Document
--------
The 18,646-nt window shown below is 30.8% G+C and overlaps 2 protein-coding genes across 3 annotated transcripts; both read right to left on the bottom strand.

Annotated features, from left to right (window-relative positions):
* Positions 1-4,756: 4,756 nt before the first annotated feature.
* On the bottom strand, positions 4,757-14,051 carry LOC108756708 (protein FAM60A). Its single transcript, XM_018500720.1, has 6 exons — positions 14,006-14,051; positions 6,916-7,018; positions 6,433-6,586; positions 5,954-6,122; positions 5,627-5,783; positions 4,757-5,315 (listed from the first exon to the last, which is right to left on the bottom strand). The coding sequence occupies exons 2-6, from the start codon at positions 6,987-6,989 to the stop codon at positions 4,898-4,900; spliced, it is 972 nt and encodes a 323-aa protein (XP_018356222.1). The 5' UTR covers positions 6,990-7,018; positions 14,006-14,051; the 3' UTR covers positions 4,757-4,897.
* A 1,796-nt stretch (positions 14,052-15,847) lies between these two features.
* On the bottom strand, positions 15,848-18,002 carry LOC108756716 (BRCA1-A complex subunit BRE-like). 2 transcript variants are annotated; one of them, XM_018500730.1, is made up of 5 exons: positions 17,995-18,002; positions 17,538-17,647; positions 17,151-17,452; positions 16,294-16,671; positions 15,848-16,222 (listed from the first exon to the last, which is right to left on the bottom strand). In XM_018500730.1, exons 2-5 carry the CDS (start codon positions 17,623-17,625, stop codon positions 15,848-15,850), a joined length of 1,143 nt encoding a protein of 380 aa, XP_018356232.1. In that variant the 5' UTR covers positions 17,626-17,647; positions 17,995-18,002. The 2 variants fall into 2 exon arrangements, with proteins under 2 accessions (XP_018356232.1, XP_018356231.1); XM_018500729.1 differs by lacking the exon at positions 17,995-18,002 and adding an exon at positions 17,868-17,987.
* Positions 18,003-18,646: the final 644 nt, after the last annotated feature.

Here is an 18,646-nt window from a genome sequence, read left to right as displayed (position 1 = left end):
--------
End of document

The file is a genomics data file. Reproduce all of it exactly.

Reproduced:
The 18,646-nt window shown below is 30.8% G+C and overlaps 2 protein-coding genes across 3 annotated transcripts; both read right to left on the bottom strand.

Annotated features, from left to right (window-relative positions):
* Positions 1-4,756: 4,756 nt before the first annotated feature.
* On the bottom strand, positions 4,757-14,051 carry LOC108756708 (protein FAM60A). Its single transcript, XM_018500720.1, has 6 exons — positions 14,006-14,051; positions 6,916-7,018; positions 6,433-6,586; positions 5,954-6,122; positions 5,627-5,783; positions 4,757-5,315 (listed from the first exon to the last, which is right to left on the bottom strand). The coding sequence occupies exons 2-6, from the start codon at positions 6,987-6,989 to the stop codon at positions 4,898-4,900; spliced, it is 972 nt and encodes a 323-aa protein (XP_018356222.1). The 5' UTR covers positions 6,990-7,018; positions 14,006-14,051; the 3' UTR covers positions 4,757-4,897.
* A 1,796-nt stretch (positions 14,052-15,847) lies between these two features.
* On the bottom strand, positions 15,848-18,002 carry LOC108756716 (BRCA1-A complex subunit BRE-like). 2 transcript variants are annotated; one of them, XM_018500730.1, is made up of 5 exons: positions 17,995-18,002; positions 17,538-17,647; positions 17,151-17,452; positions 16,294-16,671; positions 15,848-16,222 (listed from the first exon to the last, which is right to left on the bottom strand). In XM_018500730.1, exons 2-5 carry the CDS (start codon positions 17,623-17,625, stop codon positions 15,848-15,850), a joined length of 1,143 nt encoding a protein of 380 aa, XP_018356232.1. In that variant the 5' UTR covers positions 17,626-17,647; positions 17,995-18,002. The 2 variants fall into 2 exon arrangements, with proteins under 2 accessions (XP_018356232.1, XP_018356231.1); XM_018500729.1 differs by lacking the exon at positions 17,995-18,002 and adding an exon at positions 17,868-17,987.
* Positions 18,003-18,646: the final 644 nt, after the last annotated feature.

Here is an 18,646-nt window from a genome sequence, read left to right as displayed (position 1 = left end):